The next level of commitment in a long-distance relationship is the exciting step of moving in together. It is not prudent, however, to give up all positive aspects of your long-distance relationship very soon after the move. in an article on FoxNews, Dr. Crystal Jiang and Dr. Jeffery Hancock compared how long-distance relationships fared against "normal" relationships and found that long-distance couples shared greater depths of communication, intimacy, and responsiveness while reporting greater satisfaction with their partner than did traditional couples, so implement what worked for you as a long-distance couple and be prepared to meet the challenges of living together to give your new arrangement the best start.
Communication Up Close
During your long-distance relationship, you and your partner had to communicate in several different ways. Now that you will be living in the same space, it can be easy to let those deeply felt emotions go unsaid. It is important to express your love so that you avoid falling into a daily routine that fosters a sense of detachment despite your proximity. "If you were sending loving emails and receiving sexy text messages, don’t stop completely, but don’t forget -- your partner is home!" recommends Suzanne Phillips, Psy.D., in an article on PBS.org. Continue to send messages during times of separation to rekindle the feelings of longing -- yet remember to act on that titillation when face-to-face.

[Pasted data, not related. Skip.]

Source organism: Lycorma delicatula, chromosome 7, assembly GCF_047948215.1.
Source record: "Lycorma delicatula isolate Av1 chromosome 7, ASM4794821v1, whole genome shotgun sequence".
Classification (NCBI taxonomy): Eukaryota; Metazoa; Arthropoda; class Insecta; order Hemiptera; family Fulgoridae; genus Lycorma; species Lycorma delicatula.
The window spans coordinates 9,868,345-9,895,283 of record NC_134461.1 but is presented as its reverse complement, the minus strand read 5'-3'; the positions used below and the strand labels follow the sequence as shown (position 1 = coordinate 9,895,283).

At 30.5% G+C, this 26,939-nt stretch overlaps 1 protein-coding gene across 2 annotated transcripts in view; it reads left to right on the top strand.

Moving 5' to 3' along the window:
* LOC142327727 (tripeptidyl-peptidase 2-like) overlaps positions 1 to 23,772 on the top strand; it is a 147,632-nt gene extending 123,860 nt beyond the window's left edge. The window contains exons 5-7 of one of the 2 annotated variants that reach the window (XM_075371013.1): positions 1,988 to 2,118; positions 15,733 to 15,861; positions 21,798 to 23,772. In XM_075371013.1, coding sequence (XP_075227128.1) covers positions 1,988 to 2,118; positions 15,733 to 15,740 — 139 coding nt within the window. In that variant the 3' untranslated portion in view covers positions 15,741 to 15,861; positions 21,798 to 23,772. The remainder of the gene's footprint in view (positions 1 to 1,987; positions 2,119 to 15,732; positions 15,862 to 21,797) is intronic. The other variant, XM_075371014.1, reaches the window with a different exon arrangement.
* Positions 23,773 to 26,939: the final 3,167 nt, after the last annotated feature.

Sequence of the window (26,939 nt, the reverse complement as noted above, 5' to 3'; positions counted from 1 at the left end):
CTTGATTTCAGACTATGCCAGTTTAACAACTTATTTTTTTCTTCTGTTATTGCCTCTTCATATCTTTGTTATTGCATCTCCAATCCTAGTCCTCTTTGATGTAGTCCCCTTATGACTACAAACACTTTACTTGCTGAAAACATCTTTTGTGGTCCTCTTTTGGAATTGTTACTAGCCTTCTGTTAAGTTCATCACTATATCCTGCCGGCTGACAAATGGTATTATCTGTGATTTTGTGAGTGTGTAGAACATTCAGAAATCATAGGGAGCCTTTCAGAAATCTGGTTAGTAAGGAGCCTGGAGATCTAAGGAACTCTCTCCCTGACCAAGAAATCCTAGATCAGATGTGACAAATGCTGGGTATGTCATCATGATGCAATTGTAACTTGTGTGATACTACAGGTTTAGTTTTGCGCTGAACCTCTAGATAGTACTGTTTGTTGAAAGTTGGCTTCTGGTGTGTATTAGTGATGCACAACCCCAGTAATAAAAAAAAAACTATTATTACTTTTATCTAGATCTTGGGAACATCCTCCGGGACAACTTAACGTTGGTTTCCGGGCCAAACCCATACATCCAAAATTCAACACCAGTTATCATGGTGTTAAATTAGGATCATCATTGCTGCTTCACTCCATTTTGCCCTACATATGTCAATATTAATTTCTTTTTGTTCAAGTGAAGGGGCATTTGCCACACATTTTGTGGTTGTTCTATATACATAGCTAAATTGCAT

Intimacy Kept Anew
Before each reunion, you would plan your visits to the very last detail with great zest and anticipation for the time to come. Living together can take away the newness of intimacies as it becomes commonplace. To avoid the staleness and add a refreshing spark, author Gregory Guldner, M.D., says, "Ultimately, creative dates will help keep all relationships fun and exciting, and this should become a long-term goal for yours, as well." He further recommends that couples should avoid activities that keep them in a routine of staying home, such as renting movies. Rather, plan time together that will create a memory, such as escaping for a weekend getaway or having a night on the town.
Time Spent Wisely Together
While apart, you both had separate lives filled with other relationships that satisfied a need for face-to-face interaction and served as a way to cope with the separation, as Phillips points out. These other relationships with family, friends, and your career flourished. Once you are living together, especially in the beginning, there is an unspoken promise to spend as much time together as possible. Yet, be sure your relationships with family and friends do not disintegrate. Set time aside to meet with family and friends as a couple. In addition, be certain to focus on work when needed as not to lose the momentum you gained while apart.
Sharing the Duties as New Housemates
A beast of burden in any household is figuring out which person is responsible for completing a specific chore and assuring the distribution of the household work is fair. Because one party played host for the visit to his abode, it can be an issue if the original resident is expected to continue fulfilling that role once you both share the same residence. Unfortunately, this power struggle can lead to resentment if not resolved. To head this off, try to prevent acrimony by actively discussing who will do what to keep the home in order.
- FoxNews:Study: Long-Distance Relationships Better Than Face-to-Face:
- PBS: Love in Long-Distance Relationships: Suzanne Phillips, Psy.D
- Long Distance Relationships: The Complete Guide; Gregory Guldner, M.D.
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